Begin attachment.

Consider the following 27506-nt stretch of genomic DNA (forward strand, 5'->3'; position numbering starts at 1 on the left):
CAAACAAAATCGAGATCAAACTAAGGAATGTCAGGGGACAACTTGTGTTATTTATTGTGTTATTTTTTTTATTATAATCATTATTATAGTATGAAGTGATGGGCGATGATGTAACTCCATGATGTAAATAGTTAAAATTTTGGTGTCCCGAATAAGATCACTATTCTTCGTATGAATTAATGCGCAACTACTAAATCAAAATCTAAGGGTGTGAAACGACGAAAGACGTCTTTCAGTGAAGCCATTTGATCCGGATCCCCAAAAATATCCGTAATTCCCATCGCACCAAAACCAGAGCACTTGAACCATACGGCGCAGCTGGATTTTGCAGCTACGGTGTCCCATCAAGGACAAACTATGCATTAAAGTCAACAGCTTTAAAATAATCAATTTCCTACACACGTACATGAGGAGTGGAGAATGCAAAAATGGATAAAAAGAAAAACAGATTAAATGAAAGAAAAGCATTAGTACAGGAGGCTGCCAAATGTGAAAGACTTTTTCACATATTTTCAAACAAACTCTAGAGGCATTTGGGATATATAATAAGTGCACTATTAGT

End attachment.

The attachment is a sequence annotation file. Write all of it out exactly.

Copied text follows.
Consider the following 27506-nt stretch of genomic DNA (forward strand, 5'->3'; position numbering starts at 1 on the left):
CAAACAAAATCGAGATCAAACTAAGGAATGTCAGGGGACAACTTGTGTTATTTATTGTGTTATTTTTTTTATTATAATCATTATTATAGTATGAAGTGATGGGCGATGATGTAACTCCATGATGTAAATAGTTAAAATTTTGGTGTCCCGAATAAGATCACTATTCTTCGTATGAATTAATGCGCAACTACTAAATCAAAATCTAAGGGTGTGAAACGACGAAAGACGTCTTTCAGTGAAGCCATTTGATCCGGATCCCCAAAAATATCCGTAATTCCCATCGCACCAAAACCAGAGCACTTGAACCATACGGCGCAGCTGGATTTTGCAGCTACGGTGTCCCATCAAGGACAAACTATGCATTAAAGTCAACAGCTTTAAAATAATCAATTTCCTACACACGTACATGAGGAGTGGAGAATGCAAAAATGGATAAAAAGAAAAACAGATTAAATGAAAGAAAAGCATTAGTACAGGAGGCTGCCAAATGTGAAAGACTTTTTCACATATTTTCAAACAAACTCTAGAGGCATTTGGGATATATAATAAGTGCACTATTAGT